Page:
People are willing to donate hundreds of millions of dollars to help people after a disaster, but seem incapable of investing anything like the same amount to save lives before a predictable disaster strikes. The evidence suggests this should change.
Preventing death before a disaster is money well spent
When the earthquake and tsunami hit Japan in March, Brian Tucker was in Padang, Indonesia. Mr Tucker was working with a colleague to design a refuge that could save thousands of lives if - or rather, when - a tsunami like the one in 1797 that came out of the Indian Ocean, some 600 miles southeast of where the 2004 Asian tsunami originated, strikes again. Mr Tucker is the founder and president of GeoHazards International, a nonprofit organisation whose mission is to reduce death and suffering due to earthquakes in the world's most vulnerable communities.
Padang is one of those communities. Just to its northwest, in Banda Aceh, 160,000 lives were lost in the 2004 tsunami. Now, geologists say, the fault that triggered that tsunami is most likely to rupture farther south, putting low-lying coastal towns like Padang, with a population of 900,000, at high risk of a major earthquake and tsunami within the next 30 years.
In Banda Aceh, the tsunami killed more than half the city's population. In Padang, according to an estimate by the director of the city's disaster management office, a similar tsunami could kill more than 400,000 people.
Tucker says that he has stood on the beach in Padang, looking out at the ocean and trying to imagine what it would be like to see a five-metre-high wall of water stretching across the horizon, bearing down on the city. Now that we have seen the footage of the tsunami that hit Japan, the demands on our imagination have been lessened - except that we have to imagine away the sea walls that Japan had built to reduce the impact of the tsunami.
True, those walls did not work as well as had been hoped, but Japan was nonetheless much better prepared for a tsunami than Padang is. In Padang, even with advance warning of a tsunami, higher ground is too far away, and the narrow streets too choked with traffic, for many people to get to safety in time.
GeoHazards International is therefore working on a more practical idea, which it calls a Tsunami Evacuation Raised Earth Park, or Terep. The idea is to build small hills in low-lying parts of the city, with level tops that could be used as parks or sports fields. With the few minutes' warning that an earthquake's strong shaking would automatically provide, people could walk to a Terep and be safe above the highest level a tsunami could reach.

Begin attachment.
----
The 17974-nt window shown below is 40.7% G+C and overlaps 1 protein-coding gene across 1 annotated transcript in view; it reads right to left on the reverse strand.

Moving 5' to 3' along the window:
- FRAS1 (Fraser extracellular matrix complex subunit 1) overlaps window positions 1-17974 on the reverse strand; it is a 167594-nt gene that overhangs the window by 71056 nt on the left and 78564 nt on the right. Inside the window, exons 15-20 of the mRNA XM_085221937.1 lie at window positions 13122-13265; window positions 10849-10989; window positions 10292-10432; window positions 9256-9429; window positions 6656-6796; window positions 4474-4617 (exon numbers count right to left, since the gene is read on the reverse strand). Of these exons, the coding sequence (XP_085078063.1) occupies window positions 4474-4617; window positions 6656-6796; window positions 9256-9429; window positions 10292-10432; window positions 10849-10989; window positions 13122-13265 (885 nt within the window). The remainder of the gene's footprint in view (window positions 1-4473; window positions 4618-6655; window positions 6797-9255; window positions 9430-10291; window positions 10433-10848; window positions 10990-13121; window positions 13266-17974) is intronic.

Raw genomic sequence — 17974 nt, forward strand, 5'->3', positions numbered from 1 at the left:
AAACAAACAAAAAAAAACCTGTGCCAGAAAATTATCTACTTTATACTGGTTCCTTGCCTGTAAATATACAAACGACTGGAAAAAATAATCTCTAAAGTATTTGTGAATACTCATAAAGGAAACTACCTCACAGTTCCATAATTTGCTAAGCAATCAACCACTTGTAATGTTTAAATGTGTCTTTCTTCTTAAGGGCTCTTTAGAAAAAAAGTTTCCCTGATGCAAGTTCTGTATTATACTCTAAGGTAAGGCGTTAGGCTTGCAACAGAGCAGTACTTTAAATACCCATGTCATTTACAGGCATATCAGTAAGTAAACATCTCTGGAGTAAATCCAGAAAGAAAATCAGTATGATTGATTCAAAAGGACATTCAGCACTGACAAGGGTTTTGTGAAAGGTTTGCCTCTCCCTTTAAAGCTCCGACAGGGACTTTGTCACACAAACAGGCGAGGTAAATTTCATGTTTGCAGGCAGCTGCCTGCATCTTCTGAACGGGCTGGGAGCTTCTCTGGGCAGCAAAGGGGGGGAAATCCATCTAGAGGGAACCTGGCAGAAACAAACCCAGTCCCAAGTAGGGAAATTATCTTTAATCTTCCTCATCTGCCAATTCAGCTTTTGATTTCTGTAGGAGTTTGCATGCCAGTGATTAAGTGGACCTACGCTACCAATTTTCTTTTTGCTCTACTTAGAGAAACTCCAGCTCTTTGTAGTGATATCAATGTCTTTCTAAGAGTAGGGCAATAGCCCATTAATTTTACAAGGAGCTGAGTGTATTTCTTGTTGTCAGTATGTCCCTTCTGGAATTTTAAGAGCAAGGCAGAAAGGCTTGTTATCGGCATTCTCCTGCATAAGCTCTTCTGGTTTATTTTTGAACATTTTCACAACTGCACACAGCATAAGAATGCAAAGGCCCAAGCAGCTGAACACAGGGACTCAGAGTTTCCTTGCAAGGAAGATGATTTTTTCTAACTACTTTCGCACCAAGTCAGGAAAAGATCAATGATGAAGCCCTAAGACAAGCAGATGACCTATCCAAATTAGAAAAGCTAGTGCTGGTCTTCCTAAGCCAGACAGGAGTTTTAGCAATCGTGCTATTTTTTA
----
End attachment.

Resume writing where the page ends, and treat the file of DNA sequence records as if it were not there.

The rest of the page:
Such raised earth parks are a low-cost solution to the tsunami danger in low-lying coastal areas. They use only local materials, provide a valuable community resource in normal times, and have the potential to save hundreds of thousands of lives when a tsunami strikes.
Nevertheless, GeoHazards International lacks the resources to build anything like enough Tereps to meet the need. After 20 years of operation, the organisation remains tiny, especially when compared to organisations like the Red Cross, which primarily do disaster relief work. People are willing to donate hundreds of millions of dollars to help people after a disaster - even after a disaster in a wealthy country like Japan - but are unwilling to invest anything like the same amount to save lives before a predictable disaster strikes.
One reason for this is that preventing a disaster does not make good television. People give to identifiable victims. If we build raised earth parks, we will never see the people who, but for our aid, would have died; no orphans in desperate need will appear on the nightly news. But isn't it much better to keep parents safe than to help orphans after their parents have been killed?
This is a situation in which we must stretch our imagination, to understand and be motivated by the good that we are doing. Unfortunately, not everyone can do that.
Another reason why we do not give to prevent disasters should be familiar to anyone who has ever delayed going to the dentist because the prospect of serious pain in the coming weeks or months just wasn't as motivating as the reluctance to face some more immediate slight discomfort. We tell ourselves that maybe we won't get a toothache after all, even though we know that the odds are that we will.
Most of us are not very good at giving proper weight to future events, especially if they are uncertain. So we may tell ourselves that the geologists could be wrong, and perhaps no tsunami will hit Padang in the next 30 years, and by then perhaps we will have new and better technologies for predicting them, giving people more time to get to higher ground.
Instead, we should be guided by the best estimates of the chances that an intervention will save lives, as well as by the number of lives that would be saved, and the cost of saving those lives. The evidence suggests that building raised earth parks in places like Padang is very good value indeed.
Peter Singer is Professor of bioethics at Princeton University. His most recent book is The Life You Can Save